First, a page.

LYMPHOMA: NUTRITIONAL THERAPY BEYOND DRUGS
After a diagnosis of cancer has been confirmed, many pet owners seek nutritional advice in an effort to address the disease from another angle. The fact is that no supplement or dietary approach is going to kill tumor cells directly; there is no secret super nutrient with cancer-killing properties. Instead, the goals of nutrition for the cancer patient focus on preserving body condition: maintaining a good appetite, maintaining a healthy body weight and maintaining muscle mass.
Beyond this, people wonder if there is a nutritional strategy that might put a tumor at a disadvantage. Not a cancer-killing super-nutrient per se but more of a general program that might create an edge over a regular commercial pet food. Several theories have emerged on how this might be done but, unfortunately, a lot of scientific evidence has not followed.
Here are commonly employed strategies:
- Low Carbohydrate Diets
- Raw food
- Home Cooking
- High Levels of Omega 3 Fatty Acids
- Let's look at these more closely.
LOW CARB DIET:
Cancers tend to use anaerobic metabolism, in part because they do not have normal structure or blood vessel support and inadequate blood to a tissue means inadequate oxygen and inadequate oxygen means anaerobic metabolism. Anaerobic metabolism burns carbohydrates rather than fats. There are actually more complex reasons for tumors to go anaerobic beyond not having a proper blood supply but the fact is that tumors tend to want to burn carbohydrates while healthy tissues tend to want to burn fats. The theory of the "low-carb" diet is that fewer carbohydrates coming in, means less food for the tumor.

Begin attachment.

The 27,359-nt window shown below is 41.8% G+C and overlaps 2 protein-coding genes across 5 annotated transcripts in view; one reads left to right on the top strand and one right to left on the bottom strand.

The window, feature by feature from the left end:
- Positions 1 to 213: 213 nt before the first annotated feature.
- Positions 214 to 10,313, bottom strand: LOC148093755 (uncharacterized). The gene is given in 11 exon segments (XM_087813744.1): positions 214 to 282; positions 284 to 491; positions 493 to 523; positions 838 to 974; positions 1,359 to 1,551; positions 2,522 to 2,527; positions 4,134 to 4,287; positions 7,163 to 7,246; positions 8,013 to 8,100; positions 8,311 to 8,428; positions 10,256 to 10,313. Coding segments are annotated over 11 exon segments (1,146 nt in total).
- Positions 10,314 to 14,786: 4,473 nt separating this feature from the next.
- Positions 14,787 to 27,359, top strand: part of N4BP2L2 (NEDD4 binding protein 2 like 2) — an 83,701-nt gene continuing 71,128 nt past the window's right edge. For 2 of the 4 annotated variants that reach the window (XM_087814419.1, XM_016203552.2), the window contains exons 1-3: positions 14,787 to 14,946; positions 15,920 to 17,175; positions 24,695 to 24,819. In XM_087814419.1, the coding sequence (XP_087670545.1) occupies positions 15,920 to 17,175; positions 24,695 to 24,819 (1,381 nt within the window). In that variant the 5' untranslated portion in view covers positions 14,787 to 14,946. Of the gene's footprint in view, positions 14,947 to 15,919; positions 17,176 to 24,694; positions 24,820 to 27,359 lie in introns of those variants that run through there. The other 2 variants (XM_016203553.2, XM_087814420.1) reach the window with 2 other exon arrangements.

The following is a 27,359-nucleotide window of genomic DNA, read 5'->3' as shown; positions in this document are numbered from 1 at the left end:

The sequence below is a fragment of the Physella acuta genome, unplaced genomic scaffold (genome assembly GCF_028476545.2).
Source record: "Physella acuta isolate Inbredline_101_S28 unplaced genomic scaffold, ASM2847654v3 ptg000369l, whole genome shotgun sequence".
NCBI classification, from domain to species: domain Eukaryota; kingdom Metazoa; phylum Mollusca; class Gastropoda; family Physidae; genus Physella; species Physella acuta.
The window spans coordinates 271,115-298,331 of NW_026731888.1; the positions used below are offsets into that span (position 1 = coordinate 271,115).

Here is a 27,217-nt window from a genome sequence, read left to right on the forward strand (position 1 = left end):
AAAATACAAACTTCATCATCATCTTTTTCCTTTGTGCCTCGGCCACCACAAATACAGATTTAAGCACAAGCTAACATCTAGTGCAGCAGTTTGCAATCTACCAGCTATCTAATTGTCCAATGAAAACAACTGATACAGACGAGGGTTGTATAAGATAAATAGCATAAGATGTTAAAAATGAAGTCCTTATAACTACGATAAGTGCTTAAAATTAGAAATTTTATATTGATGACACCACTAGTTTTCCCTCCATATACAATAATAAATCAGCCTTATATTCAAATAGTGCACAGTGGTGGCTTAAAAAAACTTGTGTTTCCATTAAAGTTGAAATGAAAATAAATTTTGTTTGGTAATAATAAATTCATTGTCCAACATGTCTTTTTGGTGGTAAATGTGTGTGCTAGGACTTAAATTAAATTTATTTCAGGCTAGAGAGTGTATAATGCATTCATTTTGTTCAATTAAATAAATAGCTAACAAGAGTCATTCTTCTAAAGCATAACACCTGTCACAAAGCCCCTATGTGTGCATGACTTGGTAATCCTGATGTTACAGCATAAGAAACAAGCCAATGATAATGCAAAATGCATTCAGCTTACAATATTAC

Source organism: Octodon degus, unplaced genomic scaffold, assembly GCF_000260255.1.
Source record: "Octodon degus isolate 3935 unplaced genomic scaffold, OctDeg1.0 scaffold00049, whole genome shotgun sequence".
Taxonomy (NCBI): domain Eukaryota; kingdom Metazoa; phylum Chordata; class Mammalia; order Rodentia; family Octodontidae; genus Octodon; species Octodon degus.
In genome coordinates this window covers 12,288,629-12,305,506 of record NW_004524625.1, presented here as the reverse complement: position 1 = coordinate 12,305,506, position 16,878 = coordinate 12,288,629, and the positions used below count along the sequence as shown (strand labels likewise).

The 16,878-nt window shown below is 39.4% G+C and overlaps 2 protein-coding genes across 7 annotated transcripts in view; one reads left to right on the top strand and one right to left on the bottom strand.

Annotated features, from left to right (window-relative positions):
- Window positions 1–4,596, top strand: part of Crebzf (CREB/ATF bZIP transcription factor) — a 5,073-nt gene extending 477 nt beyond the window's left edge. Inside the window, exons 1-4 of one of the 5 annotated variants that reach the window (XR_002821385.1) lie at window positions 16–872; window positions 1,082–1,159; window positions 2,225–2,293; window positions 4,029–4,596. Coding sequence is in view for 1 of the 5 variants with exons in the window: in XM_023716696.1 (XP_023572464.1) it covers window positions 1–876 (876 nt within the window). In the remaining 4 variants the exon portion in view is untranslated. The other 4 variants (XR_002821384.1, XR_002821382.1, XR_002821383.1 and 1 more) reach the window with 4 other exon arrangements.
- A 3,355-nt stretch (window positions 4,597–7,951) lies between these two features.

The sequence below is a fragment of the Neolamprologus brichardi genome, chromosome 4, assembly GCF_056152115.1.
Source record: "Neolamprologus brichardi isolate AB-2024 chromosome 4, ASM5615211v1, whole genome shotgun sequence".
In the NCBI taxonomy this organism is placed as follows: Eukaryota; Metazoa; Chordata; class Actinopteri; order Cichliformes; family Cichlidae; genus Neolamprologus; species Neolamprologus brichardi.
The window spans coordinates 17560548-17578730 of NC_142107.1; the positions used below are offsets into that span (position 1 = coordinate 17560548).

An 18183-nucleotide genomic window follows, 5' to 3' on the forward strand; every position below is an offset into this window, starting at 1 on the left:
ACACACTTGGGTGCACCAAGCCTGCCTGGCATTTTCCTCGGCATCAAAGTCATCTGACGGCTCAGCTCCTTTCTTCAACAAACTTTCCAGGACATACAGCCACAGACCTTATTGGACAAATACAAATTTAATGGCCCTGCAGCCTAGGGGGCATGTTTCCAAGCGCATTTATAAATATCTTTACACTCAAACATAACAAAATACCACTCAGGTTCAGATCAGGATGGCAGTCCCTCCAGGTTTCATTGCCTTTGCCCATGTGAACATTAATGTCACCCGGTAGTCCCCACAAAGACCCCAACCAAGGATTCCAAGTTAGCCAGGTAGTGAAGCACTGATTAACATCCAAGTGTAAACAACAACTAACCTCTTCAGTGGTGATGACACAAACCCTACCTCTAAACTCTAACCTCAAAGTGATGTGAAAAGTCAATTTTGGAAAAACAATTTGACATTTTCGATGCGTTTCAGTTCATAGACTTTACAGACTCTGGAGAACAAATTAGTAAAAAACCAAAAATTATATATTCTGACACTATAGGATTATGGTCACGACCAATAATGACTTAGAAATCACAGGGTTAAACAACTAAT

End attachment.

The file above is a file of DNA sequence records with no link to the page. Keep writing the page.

This theory is of some controversy but if one wishes to feed such a food, it is important to seek a food with <20% carbohydrates. Also, be aware that "grain-free" diets are usually not low in carbohydrates. Grain-free diets cater to the idea that some animals are not tolerant of grain proteins so these foods employ potatoes, yams or similar vegetables as carbohydrate sources.
Raw foods have some advantages over cooked foods. They are frequently more palatable than cooked foods. Because they are uncooked, their proteins are unaltered by the cooking process and may be less allergenic. There is some argument that raw foods are more digestible than cooked foods because they more closely match the diet that an animal evolved to digest.
On the flip side of this, is bacterial contamination, a very real concern and a special risk for a cancer patient whose immune system is probably altered. There have been numerous studies showing pathogenic bacteria in raw foods (both home prepared and commercially obtained). The last thing a cancer patient needs is a bacterial intestinal infection so most experts recommend against raw foods especially for patients who have cancer.
Home cooking can provide a highly palatable food for a patient with a sensitive appetite. The problem is that there is an abundance of recipes that turn out to be nutritionally incomplete when actually compared to the NRC (National Research Council) minimum requirements. Obviously, the cancer patient needs at least the same nutrition as a healthy patient.
Pet nutrition, especially when disease is involved, is not a do-it-yourself project where one assembles ingredients that seem whole and healthy and attempts to complete the diet with a multivitamin. If one is going to cook food for a pet, it is vital to have professional guidance beyond simply a web site that looks knowledgeable or a book that seems scholarly. A professional nutritionist should be consulted and this means a veterinarian who is a diplomate of the American College of Veterinary Nutrition.
Some helpful resources include: ACVN.org and BalanceIt.com
It is not clear if anything more can be achieved with a home cooked diet as opposed to a commercially prepared one but many people feel more comfortable making foods free of artificial preservatives or flavor enhancers. The main goal is to provide a palatable but still nutritionally complete food for the patient.
OMEGA 3 FATTY ACIDS:
WHAT IS A FATTY ACID?